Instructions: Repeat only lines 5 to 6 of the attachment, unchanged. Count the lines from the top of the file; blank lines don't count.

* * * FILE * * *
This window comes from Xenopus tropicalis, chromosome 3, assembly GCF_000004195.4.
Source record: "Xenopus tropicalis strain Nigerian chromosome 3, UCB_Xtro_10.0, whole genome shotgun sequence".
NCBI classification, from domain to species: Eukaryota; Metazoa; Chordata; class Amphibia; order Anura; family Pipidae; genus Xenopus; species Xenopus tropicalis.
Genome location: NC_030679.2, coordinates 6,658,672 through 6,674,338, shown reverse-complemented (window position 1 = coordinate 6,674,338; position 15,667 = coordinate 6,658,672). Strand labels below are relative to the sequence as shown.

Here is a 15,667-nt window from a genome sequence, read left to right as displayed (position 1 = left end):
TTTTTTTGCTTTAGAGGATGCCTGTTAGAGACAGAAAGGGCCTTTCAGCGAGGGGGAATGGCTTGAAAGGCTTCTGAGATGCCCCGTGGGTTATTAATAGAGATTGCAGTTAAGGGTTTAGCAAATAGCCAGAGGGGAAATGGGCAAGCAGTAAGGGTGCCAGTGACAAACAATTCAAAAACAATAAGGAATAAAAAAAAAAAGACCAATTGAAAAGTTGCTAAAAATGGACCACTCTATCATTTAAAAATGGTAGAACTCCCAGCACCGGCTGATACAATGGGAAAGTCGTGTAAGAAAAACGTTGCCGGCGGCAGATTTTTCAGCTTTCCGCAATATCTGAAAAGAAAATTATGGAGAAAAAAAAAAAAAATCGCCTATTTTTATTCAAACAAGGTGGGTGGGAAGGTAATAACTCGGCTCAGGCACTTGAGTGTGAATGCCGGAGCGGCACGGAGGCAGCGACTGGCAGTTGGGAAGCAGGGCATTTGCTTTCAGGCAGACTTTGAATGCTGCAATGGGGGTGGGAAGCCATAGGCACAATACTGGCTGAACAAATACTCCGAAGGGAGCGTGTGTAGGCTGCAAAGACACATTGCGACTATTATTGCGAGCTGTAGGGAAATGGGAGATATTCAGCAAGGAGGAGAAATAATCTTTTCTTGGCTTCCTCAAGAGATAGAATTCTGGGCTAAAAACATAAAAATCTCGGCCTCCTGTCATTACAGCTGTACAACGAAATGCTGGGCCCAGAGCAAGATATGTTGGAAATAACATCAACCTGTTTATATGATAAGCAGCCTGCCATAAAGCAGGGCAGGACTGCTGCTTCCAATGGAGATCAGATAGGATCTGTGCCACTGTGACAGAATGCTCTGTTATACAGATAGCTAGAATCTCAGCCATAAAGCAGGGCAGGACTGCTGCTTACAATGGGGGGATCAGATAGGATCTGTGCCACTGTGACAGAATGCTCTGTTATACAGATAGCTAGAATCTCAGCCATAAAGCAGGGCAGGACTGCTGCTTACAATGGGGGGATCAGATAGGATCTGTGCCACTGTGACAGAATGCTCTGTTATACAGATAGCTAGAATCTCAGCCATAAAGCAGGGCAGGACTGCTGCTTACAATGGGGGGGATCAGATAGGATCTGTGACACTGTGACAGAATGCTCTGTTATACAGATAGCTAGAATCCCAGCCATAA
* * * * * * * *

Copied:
Here is a 15,667-nt window from a genome sequence, read left to right as displayed (position 1 = left end):
TTTTTTTGCTTTAGAGGATGCCTGTTAGAGACAGAAAGGGCCTTTCAGCGAGGGGGAATGGCTTGAAAGGCTTCTGAGATGCCCCGTGGGTTATTAATAGAGATTGCAGTTAAGGGTTTAGCAAATAGCCAGAGGGGAAATGGGCAAGCAGTAAGGGTGCCAGTGACAAACAATTCAAAAACAATAAGGAATAAAAAAAAAAAGACCAATTGAAAAGTTGCTAAAAATGGACCACTCTATCATTTAAAAATGGTAGAACTCCCAGCACCGGCTGATACAATGGGAAAGTCGTGTAAGAAAAACGTTGCCGGCGGCAGATTTTTCAGCTTTCCGCAATATCTGAAAAGAAAATTATGGAGAAAAAAAAAAAAAATCGCCTATTTTTATTCAAACAAGGTGGGTGGGAAGGTAATAACTCGGCTCAGGCACTTGAGTGTGAATGCCGGAGCGGCACGGAGGCAGCGACTGGCAGTTGGGAAGCAGGGCATTTGCTTTCAGGCAGACTTTGAATGCTGCAATGGGGGTGGGAAGCCATAGGCACAATACTGGCTGAACAAATACTCCGAAGGGAGCGTGTGTAGGCTGCAAAGACACATTGCGACTATTATTGCGAGCTGTAGGGAAATGGGAGATATTCAGCAAGGAGGAGAAATAATCTTTTCTTGGCTTCCTCAAGAGATAGAATTCTGGGCTAAAAACATAAAAATCTCGGCCTCCTGTCATTACAGCTGTACAACGAAATGCTGGGCCCAGAGCAAGATATGTTGGAAATAACATCAACCTGTTTATATGATAAGCAGCCTGCCATAAAGCAGGGCAGGACTGCTGCTTCCAATGGAGATCAGATAGGATCTGTGCCACTGTGACAGAATGCTCTGTTATACAGATAGCTAGAATCTCAGCCATAAAGCAGGGCAGGACTGCTGCTTACAATGGGGGGATCAGATAGGATCTGTGCCACTGTGACAGAATGCTCTGTTATACAGATAGCTAGAATCTCAGCCATAAAGCAGGGCAGGACTGCTGCTTACAATGGGGGGATCAGATAGGATCTGTGCCACTGTGACAGAATGCTCTGTTATACAGATAGCTAGAATCTCAGCCATAAAGCAGGGCAGGACTGCTGCTTACAATGGGGGGGATCAGATAGGATCTGTGACACTGTGACAGAATGCTCTGTTATACAGATAGCTAGAATCCCAGCCATAA